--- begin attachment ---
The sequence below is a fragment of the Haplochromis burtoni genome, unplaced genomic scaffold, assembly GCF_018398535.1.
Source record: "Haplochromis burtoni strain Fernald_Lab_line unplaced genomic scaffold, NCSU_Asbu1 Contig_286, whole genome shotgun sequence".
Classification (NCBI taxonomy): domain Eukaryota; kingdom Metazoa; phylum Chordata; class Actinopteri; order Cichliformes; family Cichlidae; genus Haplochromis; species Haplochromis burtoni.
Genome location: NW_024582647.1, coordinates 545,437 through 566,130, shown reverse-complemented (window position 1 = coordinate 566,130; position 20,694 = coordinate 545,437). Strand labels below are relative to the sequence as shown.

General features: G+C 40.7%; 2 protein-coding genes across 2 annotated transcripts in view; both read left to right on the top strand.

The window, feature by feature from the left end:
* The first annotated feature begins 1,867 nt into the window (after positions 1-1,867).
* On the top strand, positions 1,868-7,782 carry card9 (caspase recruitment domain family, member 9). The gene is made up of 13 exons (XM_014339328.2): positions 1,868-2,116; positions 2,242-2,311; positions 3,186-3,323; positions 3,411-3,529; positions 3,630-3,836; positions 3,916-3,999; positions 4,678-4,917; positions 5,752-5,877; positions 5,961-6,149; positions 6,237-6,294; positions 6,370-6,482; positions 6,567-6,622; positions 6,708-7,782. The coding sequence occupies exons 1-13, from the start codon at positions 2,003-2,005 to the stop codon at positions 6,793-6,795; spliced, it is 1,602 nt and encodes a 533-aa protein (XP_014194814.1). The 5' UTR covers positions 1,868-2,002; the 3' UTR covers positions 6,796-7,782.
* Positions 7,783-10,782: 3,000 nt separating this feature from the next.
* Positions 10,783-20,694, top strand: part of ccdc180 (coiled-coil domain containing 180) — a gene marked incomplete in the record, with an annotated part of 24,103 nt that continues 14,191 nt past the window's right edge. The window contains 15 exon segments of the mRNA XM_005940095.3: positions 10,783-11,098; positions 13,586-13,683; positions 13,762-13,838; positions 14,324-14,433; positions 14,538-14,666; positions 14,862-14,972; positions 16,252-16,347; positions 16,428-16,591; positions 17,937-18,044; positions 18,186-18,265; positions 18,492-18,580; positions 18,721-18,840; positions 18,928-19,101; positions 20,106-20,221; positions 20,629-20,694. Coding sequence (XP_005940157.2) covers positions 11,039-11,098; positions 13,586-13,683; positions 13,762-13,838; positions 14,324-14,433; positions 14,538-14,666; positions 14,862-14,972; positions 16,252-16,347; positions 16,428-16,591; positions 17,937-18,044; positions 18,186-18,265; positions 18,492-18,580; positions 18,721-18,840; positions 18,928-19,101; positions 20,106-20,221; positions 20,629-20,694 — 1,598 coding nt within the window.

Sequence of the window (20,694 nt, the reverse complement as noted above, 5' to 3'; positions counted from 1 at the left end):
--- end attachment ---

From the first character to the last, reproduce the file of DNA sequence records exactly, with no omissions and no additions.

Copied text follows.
The sequence below is a fragment of the Haplochromis burtoni genome, unplaced genomic scaffold, assembly GCF_018398535.1.
Source record: "Haplochromis burtoni strain Fernald_Lab_line unplaced genomic scaffold, NCSU_Asbu1 Contig_286, whole genome shotgun sequence".
Classification (NCBI taxonomy): domain Eukaryota; kingdom Metazoa; phylum Chordata; class Actinopteri; order Cichliformes; family Cichlidae; genus Haplochromis; species Haplochromis burtoni.
Genome location: NW_024582647.1, coordinates 545,437 through 566,130, shown reverse-complemented (window position 1 = coordinate 566,130; position 20,694 = coordinate 545,437). Strand labels below are relative to the sequence as shown.

General features: G+C 40.7%; 2 protein-coding genes across 2 annotated transcripts in view; both read left to right on the top strand.

The window, feature by feature from the left end:
* The first annotated feature begins 1,867 nt into the window (after positions 1-1,867).
* On the top strand, positions 1,868-7,782 carry card9 (caspase recruitment domain family, member 9). The gene is made up of 13 exons (XM_014339328.2): positions 1,868-2,116; positions 2,242-2,311; positions 3,186-3,323; positions 3,411-3,529; positions 3,630-3,836; positions 3,916-3,999; positions 4,678-4,917; positions 5,752-5,877; positions 5,961-6,149; positions 6,237-6,294; positions 6,370-6,482; positions 6,567-6,622; positions 6,708-7,782. The coding sequence occupies exons 1-13, from the start codon at positions 2,003-2,005 to the stop codon at positions 6,793-6,795; spliced, it is 1,602 nt and encodes a 533-aa protein (XP_014194814.1). The 5' UTR covers positions 1,868-2,002; the 3' UTR covers positions 6,796-7,782.
* Positions 7,783-10,782: 3,000 nt separating this feature from the next.
* Positions 10,783-20,694, top strand: part of ccdc180 (coiled-coil domain containing 180) — a gene marked incomplete in the record, with an annotated part of 24,103 nt that continues 14,191 nt past the window's right edge. The window contains 15 exon segments of the mRNA XM_005940095.3: positions 10,783-11,098; positions 13,586-13,683; positions 13,762-13,838; positions 14,324-14,433; positions 14,538-14,666; positions 14,862-14,972; positions 16,252-16,347; positions 16,428-16,591; positions 17,937-18,044; positions 18,186-18,265; positions 18,492-18,580; positions 18,721-18,840; positions 18,928-19,101; positions 20,106-20,221; positions 20,629-20,694. Coding sequence (XP_005940157.2) covers positions 11,039-11,098; positions 13,586-13,683; positions 13,762-13,838; positions 14,324-14,433; positions 14,538-14,666; positions 14,862-14,972; positions 16,252-16,347; positions 16,428-16,591; positions 17,937-18,044; positions 18,186-18,265; positions 18,492-18,580; positions 18,721-18,840; positions 18,928-19,101; positions 20,106-20,221; positions 20,629-20,694 — 1,598 coding nt within the window.

Sequence of the window (20,694 nt, the reverse complement as noted above, 5' to 3'; positions counted from 1 at the left end):